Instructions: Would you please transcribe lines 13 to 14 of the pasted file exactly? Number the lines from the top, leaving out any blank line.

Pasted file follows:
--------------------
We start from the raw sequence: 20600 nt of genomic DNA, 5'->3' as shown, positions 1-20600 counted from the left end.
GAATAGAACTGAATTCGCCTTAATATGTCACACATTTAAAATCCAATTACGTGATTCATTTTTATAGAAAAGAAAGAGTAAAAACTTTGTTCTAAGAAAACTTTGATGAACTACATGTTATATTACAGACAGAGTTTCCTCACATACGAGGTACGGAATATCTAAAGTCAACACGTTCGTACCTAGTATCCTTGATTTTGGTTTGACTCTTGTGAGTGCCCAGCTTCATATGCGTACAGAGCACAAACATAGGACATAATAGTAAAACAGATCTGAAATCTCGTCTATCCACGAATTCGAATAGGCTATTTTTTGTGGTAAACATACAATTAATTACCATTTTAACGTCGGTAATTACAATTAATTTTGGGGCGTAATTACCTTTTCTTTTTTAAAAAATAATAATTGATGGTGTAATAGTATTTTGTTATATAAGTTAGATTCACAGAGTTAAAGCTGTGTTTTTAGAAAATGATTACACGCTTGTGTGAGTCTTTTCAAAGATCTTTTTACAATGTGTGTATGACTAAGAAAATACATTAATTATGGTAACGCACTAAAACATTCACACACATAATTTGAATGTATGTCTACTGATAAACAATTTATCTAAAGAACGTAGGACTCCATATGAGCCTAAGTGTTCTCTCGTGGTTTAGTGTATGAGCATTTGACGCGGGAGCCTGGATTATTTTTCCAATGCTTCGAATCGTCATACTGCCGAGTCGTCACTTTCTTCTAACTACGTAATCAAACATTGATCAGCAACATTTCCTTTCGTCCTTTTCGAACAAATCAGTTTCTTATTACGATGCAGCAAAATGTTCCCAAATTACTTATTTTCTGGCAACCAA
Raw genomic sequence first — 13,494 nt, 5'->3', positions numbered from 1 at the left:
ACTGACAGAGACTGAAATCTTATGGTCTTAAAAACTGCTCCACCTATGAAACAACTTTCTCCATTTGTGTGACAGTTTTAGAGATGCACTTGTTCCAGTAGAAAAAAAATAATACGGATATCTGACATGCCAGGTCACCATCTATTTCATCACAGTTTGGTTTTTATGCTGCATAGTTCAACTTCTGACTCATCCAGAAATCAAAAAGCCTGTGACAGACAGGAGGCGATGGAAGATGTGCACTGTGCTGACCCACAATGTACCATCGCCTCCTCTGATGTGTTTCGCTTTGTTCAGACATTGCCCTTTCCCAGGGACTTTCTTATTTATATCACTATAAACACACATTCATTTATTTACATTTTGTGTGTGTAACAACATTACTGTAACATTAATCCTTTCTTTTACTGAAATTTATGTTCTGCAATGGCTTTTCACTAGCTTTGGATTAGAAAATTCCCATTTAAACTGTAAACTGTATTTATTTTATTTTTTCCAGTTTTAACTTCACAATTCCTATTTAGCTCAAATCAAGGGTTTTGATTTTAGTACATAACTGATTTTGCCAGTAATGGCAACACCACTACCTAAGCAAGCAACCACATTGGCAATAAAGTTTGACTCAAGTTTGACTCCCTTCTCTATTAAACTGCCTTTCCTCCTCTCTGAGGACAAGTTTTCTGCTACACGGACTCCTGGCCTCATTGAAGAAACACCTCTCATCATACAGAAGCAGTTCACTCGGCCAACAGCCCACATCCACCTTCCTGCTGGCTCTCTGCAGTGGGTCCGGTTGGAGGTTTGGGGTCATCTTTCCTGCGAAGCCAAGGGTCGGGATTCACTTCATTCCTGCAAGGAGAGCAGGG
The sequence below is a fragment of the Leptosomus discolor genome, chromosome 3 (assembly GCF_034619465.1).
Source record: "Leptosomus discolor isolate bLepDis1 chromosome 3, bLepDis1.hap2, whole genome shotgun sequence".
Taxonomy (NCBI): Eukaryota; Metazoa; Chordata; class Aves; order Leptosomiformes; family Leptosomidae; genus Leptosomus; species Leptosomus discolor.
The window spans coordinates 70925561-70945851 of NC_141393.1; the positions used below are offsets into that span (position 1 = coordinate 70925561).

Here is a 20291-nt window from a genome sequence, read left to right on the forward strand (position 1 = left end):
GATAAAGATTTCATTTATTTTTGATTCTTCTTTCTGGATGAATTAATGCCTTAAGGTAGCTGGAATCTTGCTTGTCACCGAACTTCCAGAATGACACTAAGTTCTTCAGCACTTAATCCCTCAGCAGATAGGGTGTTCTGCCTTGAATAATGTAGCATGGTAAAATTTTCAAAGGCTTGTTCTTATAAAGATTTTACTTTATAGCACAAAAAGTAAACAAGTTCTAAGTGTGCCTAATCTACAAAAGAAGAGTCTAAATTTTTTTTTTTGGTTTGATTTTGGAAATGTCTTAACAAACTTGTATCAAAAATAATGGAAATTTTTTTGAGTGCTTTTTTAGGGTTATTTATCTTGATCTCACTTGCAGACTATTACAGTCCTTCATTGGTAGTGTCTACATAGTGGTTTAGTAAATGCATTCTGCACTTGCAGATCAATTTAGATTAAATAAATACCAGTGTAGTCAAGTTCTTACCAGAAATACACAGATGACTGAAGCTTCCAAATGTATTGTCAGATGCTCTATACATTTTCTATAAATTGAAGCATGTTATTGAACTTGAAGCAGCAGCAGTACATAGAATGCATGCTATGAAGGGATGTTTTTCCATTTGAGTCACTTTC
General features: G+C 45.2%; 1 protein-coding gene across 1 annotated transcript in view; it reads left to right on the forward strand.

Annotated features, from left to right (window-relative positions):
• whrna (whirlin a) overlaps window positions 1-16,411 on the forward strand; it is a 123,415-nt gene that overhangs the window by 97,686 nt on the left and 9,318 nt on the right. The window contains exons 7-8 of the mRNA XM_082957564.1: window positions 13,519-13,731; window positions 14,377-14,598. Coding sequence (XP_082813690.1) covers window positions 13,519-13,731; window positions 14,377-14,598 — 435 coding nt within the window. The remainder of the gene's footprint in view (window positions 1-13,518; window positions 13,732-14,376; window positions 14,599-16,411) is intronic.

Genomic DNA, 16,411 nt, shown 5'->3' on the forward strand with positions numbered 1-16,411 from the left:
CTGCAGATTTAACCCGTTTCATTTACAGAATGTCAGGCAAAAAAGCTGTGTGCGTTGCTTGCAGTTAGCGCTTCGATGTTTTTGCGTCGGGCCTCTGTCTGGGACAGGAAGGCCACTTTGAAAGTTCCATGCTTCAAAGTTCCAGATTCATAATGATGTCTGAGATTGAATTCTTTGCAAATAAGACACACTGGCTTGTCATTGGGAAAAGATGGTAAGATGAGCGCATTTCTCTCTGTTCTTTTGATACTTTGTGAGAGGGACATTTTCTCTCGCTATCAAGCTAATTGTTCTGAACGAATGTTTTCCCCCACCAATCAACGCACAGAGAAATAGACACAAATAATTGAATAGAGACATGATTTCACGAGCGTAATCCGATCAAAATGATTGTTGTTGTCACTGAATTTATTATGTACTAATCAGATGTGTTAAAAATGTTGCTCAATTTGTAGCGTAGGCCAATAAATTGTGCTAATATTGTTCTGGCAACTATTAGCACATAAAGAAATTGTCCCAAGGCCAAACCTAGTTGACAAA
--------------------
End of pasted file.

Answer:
• whrna (whirlin a) overlaps window positions 1-16,411 on the forward strand; it is a 123,415-nt gene that overhangs the window by 97,686 nt on the left and 9,318 nt on the right. The window contains exons 7-8 of the mRNA XM_082957564.1: window positions 13,519-13,731; window positions 14,377-14,598. Coding sequence (XP_082813690.1) covers window positions 13,519-13,731; window positions 14,377-14,598 — 435 coding nt within the window. The remainder of the gene's footprint in view (window positions 1-13,518; window positions 13,732-14,376; window positions 14,599-16,411) is intronic.

Genomic DNA, 16,411 nt, shown 5'->3' on the forward strand with positions numbered 1-16,411 from the left: